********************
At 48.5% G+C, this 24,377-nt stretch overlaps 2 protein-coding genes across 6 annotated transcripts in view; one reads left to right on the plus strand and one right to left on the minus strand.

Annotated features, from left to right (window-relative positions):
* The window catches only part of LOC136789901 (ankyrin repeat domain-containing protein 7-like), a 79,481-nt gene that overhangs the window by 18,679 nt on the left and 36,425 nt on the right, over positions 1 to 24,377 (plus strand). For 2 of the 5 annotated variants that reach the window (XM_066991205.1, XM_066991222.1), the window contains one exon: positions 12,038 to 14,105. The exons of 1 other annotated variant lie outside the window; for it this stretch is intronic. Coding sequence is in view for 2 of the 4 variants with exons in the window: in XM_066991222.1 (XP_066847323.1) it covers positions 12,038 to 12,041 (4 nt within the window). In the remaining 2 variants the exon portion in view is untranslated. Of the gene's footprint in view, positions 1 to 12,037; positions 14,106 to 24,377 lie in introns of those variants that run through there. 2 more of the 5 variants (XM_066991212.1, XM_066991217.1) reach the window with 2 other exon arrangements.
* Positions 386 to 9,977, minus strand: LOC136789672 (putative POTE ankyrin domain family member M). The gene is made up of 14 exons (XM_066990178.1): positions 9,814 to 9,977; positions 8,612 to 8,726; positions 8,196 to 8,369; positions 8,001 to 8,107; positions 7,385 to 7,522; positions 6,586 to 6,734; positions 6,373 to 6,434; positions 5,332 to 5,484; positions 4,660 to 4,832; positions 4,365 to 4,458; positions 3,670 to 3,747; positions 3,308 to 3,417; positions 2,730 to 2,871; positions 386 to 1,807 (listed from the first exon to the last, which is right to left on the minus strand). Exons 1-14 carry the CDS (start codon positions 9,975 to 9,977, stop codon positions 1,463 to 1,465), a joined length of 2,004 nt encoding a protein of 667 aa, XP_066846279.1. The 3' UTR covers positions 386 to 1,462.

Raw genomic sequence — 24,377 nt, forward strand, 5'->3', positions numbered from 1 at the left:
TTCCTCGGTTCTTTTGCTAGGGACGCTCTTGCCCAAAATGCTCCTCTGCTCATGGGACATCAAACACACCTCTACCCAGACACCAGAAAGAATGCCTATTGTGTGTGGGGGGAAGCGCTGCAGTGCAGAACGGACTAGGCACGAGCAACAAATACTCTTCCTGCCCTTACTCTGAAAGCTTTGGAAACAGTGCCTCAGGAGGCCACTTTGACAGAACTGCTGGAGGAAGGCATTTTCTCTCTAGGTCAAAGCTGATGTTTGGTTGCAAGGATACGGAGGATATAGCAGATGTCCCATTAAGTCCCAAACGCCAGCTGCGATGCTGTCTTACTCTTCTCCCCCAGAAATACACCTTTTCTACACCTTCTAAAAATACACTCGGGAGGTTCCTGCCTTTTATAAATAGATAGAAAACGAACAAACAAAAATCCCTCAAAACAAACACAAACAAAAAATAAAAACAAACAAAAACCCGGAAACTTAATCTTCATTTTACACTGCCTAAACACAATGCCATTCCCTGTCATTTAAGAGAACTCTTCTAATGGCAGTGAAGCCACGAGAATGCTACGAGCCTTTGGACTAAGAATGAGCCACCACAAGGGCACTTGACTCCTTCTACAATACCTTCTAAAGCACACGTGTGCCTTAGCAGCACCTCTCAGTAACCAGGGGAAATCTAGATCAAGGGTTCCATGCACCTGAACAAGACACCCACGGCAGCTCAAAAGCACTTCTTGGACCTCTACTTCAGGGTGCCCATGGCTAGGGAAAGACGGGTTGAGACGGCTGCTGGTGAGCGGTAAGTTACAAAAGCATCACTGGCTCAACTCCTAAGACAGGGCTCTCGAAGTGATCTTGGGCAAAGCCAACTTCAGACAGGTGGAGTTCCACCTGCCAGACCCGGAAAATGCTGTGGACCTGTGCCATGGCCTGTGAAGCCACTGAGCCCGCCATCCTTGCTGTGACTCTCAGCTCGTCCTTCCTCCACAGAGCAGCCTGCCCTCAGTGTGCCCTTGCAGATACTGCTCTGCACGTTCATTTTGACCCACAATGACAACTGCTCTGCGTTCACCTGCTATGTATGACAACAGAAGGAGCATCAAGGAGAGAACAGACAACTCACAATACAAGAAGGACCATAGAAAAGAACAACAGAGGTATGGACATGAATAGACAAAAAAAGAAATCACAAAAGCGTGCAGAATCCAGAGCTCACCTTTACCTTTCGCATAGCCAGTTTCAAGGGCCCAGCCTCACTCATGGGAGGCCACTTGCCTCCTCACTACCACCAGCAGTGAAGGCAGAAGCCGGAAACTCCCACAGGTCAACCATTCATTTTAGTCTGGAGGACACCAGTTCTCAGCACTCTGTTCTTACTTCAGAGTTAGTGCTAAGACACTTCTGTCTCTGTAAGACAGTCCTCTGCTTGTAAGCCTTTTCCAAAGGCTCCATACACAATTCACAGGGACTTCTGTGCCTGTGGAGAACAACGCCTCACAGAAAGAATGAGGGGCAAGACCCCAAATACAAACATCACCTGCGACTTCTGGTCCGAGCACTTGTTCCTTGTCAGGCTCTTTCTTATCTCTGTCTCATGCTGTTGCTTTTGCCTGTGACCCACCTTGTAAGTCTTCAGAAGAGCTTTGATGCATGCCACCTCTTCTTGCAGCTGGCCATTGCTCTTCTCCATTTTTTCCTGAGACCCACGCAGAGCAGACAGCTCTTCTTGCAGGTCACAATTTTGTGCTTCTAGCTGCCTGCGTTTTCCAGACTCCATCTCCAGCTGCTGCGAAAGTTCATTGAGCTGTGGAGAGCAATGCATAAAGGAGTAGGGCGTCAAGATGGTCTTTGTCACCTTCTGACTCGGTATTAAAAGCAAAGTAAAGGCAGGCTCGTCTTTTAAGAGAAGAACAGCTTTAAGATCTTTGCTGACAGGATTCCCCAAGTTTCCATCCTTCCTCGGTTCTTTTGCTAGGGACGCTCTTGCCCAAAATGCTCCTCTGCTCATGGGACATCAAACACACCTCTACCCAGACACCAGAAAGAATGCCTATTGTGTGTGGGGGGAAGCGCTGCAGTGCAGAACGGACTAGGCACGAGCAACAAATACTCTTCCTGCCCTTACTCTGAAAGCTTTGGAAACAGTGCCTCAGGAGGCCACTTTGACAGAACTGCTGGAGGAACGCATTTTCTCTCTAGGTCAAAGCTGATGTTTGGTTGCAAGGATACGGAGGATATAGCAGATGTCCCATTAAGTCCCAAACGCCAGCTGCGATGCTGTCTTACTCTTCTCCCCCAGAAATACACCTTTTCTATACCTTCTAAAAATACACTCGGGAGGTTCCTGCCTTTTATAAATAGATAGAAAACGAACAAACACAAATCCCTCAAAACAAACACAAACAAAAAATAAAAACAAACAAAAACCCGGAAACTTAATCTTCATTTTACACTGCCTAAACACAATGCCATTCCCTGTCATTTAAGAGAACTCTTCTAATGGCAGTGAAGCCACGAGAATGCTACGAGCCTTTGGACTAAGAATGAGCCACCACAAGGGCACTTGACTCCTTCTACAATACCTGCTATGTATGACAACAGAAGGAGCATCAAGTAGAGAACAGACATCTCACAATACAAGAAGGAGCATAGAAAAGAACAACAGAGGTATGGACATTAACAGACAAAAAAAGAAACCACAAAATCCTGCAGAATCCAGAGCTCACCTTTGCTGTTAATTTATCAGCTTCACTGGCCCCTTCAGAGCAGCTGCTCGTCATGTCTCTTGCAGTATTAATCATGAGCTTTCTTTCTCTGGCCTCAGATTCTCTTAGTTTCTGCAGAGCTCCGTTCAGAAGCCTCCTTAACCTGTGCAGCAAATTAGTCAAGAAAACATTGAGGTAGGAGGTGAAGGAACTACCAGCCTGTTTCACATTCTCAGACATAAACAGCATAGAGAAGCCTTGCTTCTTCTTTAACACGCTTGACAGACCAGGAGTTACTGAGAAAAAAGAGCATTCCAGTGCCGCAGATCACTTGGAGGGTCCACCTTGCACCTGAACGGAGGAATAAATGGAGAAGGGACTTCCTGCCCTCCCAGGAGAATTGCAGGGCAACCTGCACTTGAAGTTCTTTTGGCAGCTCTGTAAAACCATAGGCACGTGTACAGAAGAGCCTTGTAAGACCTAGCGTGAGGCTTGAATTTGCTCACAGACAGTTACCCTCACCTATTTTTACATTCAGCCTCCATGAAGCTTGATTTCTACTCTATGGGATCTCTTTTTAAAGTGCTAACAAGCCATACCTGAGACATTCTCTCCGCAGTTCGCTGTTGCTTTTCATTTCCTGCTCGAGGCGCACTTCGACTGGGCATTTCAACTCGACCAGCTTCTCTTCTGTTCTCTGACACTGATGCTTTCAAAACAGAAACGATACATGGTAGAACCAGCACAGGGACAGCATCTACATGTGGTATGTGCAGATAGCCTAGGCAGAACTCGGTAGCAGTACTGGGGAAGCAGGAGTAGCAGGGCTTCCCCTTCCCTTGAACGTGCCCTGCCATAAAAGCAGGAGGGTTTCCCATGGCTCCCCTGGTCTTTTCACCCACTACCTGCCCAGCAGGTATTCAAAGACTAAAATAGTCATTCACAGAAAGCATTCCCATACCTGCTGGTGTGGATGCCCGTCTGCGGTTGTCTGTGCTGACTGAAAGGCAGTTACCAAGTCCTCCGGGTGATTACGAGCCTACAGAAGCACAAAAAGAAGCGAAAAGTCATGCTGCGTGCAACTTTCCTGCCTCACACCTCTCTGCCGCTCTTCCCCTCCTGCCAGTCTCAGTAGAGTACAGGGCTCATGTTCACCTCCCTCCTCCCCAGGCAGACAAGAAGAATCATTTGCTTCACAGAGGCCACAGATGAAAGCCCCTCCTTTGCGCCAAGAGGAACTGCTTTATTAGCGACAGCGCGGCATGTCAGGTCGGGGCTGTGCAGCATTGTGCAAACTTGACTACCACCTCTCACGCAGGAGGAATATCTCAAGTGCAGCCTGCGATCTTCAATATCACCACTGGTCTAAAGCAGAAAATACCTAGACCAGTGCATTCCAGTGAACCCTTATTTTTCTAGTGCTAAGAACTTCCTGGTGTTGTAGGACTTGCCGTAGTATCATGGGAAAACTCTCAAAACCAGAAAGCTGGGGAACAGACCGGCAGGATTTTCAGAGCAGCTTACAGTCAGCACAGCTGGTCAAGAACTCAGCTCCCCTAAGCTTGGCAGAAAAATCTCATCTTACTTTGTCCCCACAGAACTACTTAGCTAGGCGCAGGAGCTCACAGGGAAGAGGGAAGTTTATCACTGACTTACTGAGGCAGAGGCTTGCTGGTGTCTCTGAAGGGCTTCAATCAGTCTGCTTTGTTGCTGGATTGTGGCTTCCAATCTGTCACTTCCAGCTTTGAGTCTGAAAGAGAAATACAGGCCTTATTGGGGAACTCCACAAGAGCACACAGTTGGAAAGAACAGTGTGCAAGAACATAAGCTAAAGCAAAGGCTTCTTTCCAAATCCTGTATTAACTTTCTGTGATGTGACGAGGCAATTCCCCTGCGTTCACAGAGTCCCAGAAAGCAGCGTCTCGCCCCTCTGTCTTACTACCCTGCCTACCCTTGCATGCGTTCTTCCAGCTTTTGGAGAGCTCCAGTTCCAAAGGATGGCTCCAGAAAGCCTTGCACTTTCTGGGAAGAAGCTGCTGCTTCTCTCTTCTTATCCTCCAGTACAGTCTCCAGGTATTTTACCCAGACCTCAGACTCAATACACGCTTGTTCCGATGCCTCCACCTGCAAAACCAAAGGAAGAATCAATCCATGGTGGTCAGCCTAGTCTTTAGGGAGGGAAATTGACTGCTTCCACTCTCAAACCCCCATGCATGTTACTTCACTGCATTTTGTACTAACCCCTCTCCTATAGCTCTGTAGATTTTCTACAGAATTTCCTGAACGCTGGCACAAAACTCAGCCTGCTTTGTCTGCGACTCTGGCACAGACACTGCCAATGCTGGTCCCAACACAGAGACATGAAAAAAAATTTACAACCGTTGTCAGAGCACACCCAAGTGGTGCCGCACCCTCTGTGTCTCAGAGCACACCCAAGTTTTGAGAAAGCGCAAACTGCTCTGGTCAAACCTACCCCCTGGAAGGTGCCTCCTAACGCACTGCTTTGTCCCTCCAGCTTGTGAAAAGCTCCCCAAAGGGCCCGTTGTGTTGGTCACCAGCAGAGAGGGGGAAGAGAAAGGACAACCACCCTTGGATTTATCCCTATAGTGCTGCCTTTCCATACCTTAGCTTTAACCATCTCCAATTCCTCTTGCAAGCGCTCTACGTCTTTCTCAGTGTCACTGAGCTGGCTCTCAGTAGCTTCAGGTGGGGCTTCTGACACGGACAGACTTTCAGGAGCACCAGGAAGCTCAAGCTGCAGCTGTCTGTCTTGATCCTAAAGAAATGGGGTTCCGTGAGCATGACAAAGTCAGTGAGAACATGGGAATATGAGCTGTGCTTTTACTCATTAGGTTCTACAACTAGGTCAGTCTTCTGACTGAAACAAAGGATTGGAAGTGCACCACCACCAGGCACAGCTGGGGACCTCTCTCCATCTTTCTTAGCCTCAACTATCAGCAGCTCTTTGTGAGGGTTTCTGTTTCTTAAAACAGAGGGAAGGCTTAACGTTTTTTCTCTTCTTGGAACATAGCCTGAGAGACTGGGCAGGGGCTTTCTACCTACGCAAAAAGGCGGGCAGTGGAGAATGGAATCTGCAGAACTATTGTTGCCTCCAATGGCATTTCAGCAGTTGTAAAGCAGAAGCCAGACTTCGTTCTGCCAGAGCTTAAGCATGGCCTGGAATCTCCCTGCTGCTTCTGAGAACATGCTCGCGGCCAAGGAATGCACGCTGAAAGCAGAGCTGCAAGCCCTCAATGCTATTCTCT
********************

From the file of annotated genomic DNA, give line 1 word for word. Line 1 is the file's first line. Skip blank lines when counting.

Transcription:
At 48.5% G+C, this 24,377-nt stretch overlaps 2 protein-coding genes across 6 annotated transcripts in view; one reads left to right on the plus strand and one right to left on the minus strand.